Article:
That said, locally in the L.A./Orange County area, there are nearby beaches and beach towns to check out, you can go north and tour Hollywood or museums in LA like the Getty, Universal Studios (also in LA), Six Flags Magic Mountain (further north), Knott’s Berry Farm immediately northwest of DLR, and attractions a couple of hours south in San Diego, most especially the SD Zoo and Sea World. To name a few ;-)

    • by Daisy Lauren on July 11, 2014, at 4:20 pm EST

      Hi Angela! I’m going to depend on Michael for advice here because he’s an expert. I will say I just spent 3 days at DL and I’m heading back for 2 more very soon. I was actually upset when they stopped selling ticket for more than 5 days because I didn’t think that was long enough. I think you’ll kick yourself if you only allow for 2 days in these amazing parks.

  • You’re right that on-site hotels at DL are very expensive, but I would disagree that they don’t offer a better experience than off-site hotels. On our last trip to DL, we saved money by doing a split trip, staying the first 4 days in a Good Neighbor Hotel, and then the last 4 days in the Disneyland Hotel. No comparison! We had stayed at the Paradise Pier over 10 years ago, but all our other trips had been off-site. The Disneyland Hotel was an incredible experience with the pool parties, watching fireworks from our room with the soundtrack on the TV, light-up headboards, bath robes, pool menu and servers (don’t even have to leave the lounge chair to get a burger or drink!), extra morning hours (2 rides in a row on Toy Story Mania!), special events at places like Build-A-Bear… the list goes on. I personally wouldn’t let the price difference keep me from a DL trip. If I have to watch my dollars, staying off-site gets the job done, but staying at one of the on-site properties is staying at a resort, not just a motel. I hear also that the walk from the on-site hotels to the parks is very long, but I disagree. Walking from the Disneyland Hotel to the monorail station to get into DL is a very short walk, and entering CA through the Grand Californian is not a long walk. Compared to leaving through the main gates and catching a bus, yes, it’s a longer walk, but that doesn’t take into account waiting for 20-30 minutes for the bus to your resort having to be on your feet the whole time because there is almost no seating at the bus stops (poor planning there).

    • by Daisy Lauren on July 12, 2014, at 10:04 am EST

      Hi Cindy! I really have to try staying on-site again from everyone’s comments here. When we were there the fireworks were cancelled, it was too cold for the pool, and we don’t have kids for build-a-bear. (not that I wouldn’t do it for myself – but the hubby has limited my stuffed animal intake!) Add to that the magic mornings being packed and we just didn’t “get it”. But you guys never lead me wrong! We’ll try again. Thanks for the info!! :)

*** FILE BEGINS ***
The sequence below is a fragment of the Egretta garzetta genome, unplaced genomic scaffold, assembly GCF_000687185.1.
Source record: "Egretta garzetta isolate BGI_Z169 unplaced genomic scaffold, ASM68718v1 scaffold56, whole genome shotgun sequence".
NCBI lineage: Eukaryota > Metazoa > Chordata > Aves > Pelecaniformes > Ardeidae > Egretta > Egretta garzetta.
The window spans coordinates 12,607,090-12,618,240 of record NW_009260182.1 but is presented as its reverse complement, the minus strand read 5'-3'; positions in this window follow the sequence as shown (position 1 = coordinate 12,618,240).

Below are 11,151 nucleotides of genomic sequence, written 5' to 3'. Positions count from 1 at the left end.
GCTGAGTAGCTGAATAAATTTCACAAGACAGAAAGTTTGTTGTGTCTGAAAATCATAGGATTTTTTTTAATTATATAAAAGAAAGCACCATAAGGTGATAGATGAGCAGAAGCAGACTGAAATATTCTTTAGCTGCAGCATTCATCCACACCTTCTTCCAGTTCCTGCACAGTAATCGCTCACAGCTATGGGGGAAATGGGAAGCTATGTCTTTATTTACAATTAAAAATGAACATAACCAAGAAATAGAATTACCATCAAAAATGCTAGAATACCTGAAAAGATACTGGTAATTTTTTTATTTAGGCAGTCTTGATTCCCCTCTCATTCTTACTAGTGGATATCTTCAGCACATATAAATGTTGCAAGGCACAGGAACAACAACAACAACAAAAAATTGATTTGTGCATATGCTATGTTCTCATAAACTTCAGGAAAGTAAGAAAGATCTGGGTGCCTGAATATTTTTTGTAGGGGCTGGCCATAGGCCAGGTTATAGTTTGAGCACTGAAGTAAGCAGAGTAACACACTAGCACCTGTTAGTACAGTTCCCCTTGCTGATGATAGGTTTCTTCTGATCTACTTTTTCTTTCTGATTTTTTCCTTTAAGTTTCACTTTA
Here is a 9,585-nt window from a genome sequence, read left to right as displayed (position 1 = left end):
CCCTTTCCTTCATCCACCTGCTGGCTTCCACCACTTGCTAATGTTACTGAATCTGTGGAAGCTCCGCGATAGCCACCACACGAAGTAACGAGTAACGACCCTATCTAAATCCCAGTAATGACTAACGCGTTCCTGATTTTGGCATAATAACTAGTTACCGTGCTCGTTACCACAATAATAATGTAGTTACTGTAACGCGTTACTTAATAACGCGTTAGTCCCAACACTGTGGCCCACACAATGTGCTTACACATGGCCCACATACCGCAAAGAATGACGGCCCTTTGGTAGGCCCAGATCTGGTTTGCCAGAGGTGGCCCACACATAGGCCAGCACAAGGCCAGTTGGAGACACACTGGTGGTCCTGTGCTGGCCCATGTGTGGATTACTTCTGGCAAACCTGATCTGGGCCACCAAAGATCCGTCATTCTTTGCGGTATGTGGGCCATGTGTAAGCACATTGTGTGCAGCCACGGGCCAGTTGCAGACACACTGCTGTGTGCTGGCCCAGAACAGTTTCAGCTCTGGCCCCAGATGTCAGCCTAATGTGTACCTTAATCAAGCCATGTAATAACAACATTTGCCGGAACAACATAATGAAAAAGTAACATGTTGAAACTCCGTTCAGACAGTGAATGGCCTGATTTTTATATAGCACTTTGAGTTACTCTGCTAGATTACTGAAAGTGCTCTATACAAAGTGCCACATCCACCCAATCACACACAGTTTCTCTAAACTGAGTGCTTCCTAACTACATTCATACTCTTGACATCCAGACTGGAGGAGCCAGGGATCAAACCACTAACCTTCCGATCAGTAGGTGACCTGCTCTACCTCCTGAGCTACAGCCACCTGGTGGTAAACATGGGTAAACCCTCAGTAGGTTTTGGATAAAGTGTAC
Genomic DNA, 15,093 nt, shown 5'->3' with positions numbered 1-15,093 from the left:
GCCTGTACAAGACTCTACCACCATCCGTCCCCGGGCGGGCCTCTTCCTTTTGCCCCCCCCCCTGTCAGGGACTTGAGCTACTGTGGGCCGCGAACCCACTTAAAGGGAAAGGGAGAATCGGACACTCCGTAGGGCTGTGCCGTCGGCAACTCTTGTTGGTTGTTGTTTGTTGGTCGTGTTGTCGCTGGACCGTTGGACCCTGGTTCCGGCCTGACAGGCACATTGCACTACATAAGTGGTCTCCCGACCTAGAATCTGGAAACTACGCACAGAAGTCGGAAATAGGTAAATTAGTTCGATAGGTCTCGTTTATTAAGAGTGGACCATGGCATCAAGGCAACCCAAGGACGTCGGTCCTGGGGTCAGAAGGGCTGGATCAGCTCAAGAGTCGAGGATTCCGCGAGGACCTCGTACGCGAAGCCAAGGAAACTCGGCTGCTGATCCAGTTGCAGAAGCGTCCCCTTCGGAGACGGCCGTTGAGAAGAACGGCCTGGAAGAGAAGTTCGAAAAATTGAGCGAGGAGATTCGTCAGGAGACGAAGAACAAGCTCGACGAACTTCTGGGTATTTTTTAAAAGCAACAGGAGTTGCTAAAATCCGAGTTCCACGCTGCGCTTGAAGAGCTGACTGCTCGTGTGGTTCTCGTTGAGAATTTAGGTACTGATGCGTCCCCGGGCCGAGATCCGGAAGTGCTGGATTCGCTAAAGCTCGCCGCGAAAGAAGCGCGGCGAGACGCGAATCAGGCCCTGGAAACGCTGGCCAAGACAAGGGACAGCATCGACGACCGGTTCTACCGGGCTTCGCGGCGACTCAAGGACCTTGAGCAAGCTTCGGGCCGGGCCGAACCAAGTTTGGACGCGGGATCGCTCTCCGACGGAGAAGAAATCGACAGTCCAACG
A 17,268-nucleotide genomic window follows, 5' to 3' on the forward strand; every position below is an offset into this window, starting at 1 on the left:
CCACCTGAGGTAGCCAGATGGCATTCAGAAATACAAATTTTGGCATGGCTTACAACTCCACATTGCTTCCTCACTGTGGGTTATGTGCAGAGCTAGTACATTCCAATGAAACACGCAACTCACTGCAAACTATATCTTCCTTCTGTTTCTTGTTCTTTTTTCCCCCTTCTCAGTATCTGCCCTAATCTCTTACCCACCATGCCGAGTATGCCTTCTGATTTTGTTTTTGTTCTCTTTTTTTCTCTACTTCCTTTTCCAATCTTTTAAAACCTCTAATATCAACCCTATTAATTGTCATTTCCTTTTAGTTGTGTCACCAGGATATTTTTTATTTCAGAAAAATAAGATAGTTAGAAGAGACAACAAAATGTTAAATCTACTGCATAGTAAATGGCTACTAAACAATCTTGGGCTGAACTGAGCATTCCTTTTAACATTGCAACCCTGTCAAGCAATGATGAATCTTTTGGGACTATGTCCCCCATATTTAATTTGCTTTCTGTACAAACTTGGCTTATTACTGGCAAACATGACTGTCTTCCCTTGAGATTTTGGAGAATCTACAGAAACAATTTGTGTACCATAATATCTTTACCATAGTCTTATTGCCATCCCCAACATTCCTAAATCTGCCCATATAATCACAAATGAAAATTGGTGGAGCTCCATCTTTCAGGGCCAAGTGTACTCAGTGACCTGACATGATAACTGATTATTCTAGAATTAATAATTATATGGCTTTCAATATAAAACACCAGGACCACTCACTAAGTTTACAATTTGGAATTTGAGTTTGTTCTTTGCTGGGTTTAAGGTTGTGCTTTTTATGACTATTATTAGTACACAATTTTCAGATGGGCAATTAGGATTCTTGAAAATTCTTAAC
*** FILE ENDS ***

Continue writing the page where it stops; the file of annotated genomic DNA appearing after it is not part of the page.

• My husband and I just returned from a 2-night, 3-day stay at Disneyland, so this article was extra timely for me. :) I’ve stayed at all three Disneyland resort hotels. While I’ve never stayed offsite at Disneyland, I think staying onsite is just as valuable as it is at WDW. We’ve watched fireworks in our robes from our room at the DL hotel, had a view into CA overlooking Grizzly River Run from our Grand Californian room (along with some sideways fireworks viewing), ridden the elevator at the Paradise Pier with the kids as our super-secret

  • Whoops! Hit the post your comment button!

    To continue: as our super-secret extra Disney ride. (Try it, it feels like you’ll crash through the top.) Staying onsite at DL is expensive, but it just feels more relaxing taking a short saunter back to your room, and there IS a special magic to the DL and WDW resorts that can’t be found in a regular hotel.

    We definitely saved the best for last, as we celebrated our 22nd anniversary at the aforementioned Grand Californian. That hotel is absolutely resplendent with Craftsman detailing and beautiful landscaping. The staff was so warm and welcoming. We received an upgrade to the park view and a signed pic of Mickey and Minnie wishing us a happy anniversary. Our room was also the cleanest (and I’m a neat-freak) of any of the resorts at DL and WDW (where we’ve stayed at the Polynesian and Beach Club).

    Most importantly, I think it’s so important not to compare parks. Enjoy each for what they are, and be in the moment at each park instead of making mental notes as to differences, etc.

    • by Daisy Lauren on July 12, 2014, at 10:07 am EST

      Hey Louise – we have to try it again based on everyone’s comments. If you see my note above to Cindy you can tell our 7 nights at DL hotel were kind of a bust with cancelled fireworks and cold weather. But everyone here can’t be wrong. We’ll try it again and THANK YOU for all the cool info! :)

  • This is great, Daisy, and very timely following Brian’s article yesterday! I think because I went to WDW as a kid and have finally realised my dream of going back as an adult, that it will always feel like “home” to me, whereas the idea of going to DL seems a bit more intimidating because I don’t feel like a know-it-all. :p One thing I haven’t heard a lot of mention of (and perhaps that’s because it’s not relevant) is what the actual make-up of the crowd is like. I’m trying to imagine being able to do a full dork-out at DL, but I think I’d feel more awkward about it since it seems like there’s a “cooler” crowd at DL. Maybe that’s weird thinking on my part, but I do love to be a big ol’ nerd at the World!

    Anyway, loved this and loved reading all the comments as well for some balanced insight. My beau and I have determined that we just have to go next year and see what we make of it (with flexible expectations, of course!).